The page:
Monday, August 11, 2014

Sermon - The Feast of St. Lawrence

At that time, Jesus spoke unto His disciples
saying: “Truly, truly, I say to you, unless a grain
of wheat falls into the earth and dies, it remains
alone; but if it dies, it bears much fruit. Whoever
loves his life loses it, and whoever hates his life
in this world will keep it for eternal life. If
anyone serves Me, he must follow Me; and
where I am, there will My servant be also. If
anyone serves Me, the Father will honor him.”
John 12:24-26

The Feast of St. Lawrence
A river, a gulf, and a seaway are named in his honor. A number of Christian congregations and almost anyone known as "Larry" likewise owe their names to this martyr of the ancient Christian Church.

Early in the third century A.D., Lawrence (also often known as "Lorenz," "Laurence," or "Lorenzo"), who was most likely born in Spain, made his way to Rome. There he was appointed chief of the seven deacons and was given the responsibility to manage church property and finances.

The emperor at the time, thinking that the church had valuable things worth confiscating, ordered Lorenz to produce the "treasures of the church." Saint Lorenz brought before the emperor the poor whose lives had been touched by Christian charity. He was then jailed and eventually executed in the year 258. Most accounts tell of his being roasted on a gridiron until dead.

His martyrdom left a deep impression on the young church. Almost immediately, the date of His death, 10 August, became a permanent fixture on the early commemorative calendar of the Church.
(Thanks to Aardvark Alley for the background info)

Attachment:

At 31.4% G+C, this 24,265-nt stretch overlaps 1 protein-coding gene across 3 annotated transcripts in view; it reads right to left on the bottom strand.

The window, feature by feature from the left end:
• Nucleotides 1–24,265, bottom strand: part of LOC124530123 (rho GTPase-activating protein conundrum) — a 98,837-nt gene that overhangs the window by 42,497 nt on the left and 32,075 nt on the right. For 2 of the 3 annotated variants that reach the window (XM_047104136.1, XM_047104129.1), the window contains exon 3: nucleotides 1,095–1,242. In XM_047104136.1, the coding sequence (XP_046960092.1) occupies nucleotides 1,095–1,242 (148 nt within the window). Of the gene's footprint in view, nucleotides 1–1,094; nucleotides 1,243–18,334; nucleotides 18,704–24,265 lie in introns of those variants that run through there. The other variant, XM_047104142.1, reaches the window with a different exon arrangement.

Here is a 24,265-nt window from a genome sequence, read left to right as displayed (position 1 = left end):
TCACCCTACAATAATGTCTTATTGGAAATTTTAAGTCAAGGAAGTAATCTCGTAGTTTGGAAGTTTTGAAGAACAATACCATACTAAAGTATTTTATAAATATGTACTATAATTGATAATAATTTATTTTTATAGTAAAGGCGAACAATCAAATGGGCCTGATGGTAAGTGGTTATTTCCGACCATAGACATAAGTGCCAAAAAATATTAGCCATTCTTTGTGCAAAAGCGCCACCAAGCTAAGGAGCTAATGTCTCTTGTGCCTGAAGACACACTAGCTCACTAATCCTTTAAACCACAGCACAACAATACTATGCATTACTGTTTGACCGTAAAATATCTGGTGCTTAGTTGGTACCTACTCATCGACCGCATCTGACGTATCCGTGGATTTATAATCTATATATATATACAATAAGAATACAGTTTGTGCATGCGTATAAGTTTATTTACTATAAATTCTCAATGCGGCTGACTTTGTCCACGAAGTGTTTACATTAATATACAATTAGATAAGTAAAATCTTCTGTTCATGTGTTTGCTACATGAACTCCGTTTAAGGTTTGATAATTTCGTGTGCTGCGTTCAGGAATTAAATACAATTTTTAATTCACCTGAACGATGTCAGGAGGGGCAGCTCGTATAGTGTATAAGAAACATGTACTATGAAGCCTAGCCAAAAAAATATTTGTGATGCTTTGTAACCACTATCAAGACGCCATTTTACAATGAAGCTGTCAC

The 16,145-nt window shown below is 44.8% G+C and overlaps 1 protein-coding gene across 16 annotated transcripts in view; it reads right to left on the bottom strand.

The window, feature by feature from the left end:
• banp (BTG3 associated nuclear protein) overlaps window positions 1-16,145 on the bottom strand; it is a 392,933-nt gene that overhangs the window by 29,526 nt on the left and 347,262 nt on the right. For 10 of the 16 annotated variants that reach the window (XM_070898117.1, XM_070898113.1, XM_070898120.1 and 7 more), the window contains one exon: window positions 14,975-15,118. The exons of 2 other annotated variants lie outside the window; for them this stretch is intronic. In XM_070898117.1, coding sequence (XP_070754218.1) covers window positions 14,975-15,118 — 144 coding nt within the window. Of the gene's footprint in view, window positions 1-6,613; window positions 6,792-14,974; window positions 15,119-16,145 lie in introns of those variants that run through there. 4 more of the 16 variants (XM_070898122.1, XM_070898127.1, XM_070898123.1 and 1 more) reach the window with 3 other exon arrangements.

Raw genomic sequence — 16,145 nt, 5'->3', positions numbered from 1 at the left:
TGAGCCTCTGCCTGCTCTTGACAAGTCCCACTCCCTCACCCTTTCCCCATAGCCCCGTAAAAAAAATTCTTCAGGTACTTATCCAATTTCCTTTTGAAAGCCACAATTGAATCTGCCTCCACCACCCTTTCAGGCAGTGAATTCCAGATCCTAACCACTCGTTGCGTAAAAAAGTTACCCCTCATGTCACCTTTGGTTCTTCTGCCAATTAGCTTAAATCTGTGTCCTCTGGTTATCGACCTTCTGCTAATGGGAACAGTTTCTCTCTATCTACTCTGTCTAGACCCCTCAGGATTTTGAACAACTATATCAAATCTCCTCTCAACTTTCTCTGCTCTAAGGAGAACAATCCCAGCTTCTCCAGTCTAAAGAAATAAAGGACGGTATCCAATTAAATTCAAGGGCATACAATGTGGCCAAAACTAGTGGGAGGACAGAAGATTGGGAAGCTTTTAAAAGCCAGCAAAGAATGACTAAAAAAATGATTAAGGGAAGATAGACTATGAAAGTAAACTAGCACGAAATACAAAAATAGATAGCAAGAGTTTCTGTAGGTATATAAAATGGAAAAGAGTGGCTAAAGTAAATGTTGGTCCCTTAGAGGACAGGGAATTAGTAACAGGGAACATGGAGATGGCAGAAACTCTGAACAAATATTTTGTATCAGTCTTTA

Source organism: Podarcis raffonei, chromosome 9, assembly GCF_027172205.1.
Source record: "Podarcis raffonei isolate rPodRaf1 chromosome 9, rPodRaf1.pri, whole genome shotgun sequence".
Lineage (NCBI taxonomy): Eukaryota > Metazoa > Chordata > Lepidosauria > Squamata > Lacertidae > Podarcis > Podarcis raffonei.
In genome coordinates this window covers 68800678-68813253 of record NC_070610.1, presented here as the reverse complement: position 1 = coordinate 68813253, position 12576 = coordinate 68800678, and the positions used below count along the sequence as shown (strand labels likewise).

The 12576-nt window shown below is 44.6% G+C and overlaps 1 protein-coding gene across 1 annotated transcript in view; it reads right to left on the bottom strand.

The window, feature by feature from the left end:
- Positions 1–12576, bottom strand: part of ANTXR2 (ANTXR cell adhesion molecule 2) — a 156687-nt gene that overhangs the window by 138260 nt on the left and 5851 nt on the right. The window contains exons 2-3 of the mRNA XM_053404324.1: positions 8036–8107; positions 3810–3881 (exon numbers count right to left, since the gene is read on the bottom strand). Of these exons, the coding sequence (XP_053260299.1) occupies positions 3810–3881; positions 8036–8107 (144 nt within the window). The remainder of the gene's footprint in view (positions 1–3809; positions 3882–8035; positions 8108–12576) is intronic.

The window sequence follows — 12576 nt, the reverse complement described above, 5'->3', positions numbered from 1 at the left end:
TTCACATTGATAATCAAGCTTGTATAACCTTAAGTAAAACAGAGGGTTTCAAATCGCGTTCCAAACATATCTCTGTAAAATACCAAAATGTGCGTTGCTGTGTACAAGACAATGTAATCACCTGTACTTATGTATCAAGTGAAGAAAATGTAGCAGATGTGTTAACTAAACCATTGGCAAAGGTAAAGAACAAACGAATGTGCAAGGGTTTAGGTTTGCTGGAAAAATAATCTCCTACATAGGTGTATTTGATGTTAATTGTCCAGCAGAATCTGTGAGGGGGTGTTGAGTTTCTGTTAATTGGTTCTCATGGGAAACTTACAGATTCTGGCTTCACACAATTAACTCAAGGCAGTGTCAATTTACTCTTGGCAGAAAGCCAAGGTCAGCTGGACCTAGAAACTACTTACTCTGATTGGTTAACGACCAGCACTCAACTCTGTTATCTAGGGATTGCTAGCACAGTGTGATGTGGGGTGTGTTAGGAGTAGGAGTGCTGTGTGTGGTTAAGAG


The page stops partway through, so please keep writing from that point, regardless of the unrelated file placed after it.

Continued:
So the story goes, after being roasted for a while he said, “I'm well done now. Turn me over!”

“Where I am, there will my servant be also.”

Hard words from Jesus, today, and a challenging example as we commemorate the saint and martyr, Lawrence.

Like Jesus, the martyrs died – and their lives and deaths would bear great fruit. One ancient church father, Tertullian, famously said, “the blood of the martyrs is the seed of the church”. In other words, when nonbelievers would see Christians dying for their faith, this powerful witness was used by the Holy Spirit to open ears and soften hearts to the word of the Gospel. And rather than stamping out the Christian faith, those who persecute Christians only make the church stronger.

If you follow the news, you know that Christians are persecuted today perhaps even more so than they were in the fourth century. We see news reports (though sadly, too few) of the recent purging of Christians in areas of the middle east. Homes are marked with the arabic letter which stands for “Christian”. Some are beheaded, others are crucified. Some are unfairly taxed, much as they were in St. Lawrence's day.

We may have several reactions when confronted with the example of the martyrs, either from antiquity or the modern day. For starters, their faithfulness calls us to account. What a terrible Christian I am, when I am embarrassed to admit that I think homosexuality is a sin. What a weak witness I give when I can't confess to my politically correct friend that Jesus is the only way to heaven. The martyrs shame us by their bold witness when we are so easily intimidated and cowed by the world we live in – a world which doesn't even threaten us with the sword – at least not yet. It's one thing for us to fail when compared to Christ's example of faith. We can easily let ourselves off the hook by saying, “oh, well, he was perfect – he was God, after all”. But when mere humans can confess Christ even in the face of death, we are left without excuse for our failures under far less threatening circumstances.

On the other hand, the witness of the martyrs can embolden us. We can look to their strong faith as examples to follow. So the government wants to shut down your churches and make your life difficult? Look to St. Lawrence, who stood firm against the heavy Roman hand and would not sacrifice the poor for the sake of peace with the pagan. He loved God and his neighbor more than even his own life, and remained steadfast even in a torturous death. So too, Christian, stand up for your Lord and your neighbor in the face of the enemy. Fight the good fight of faith!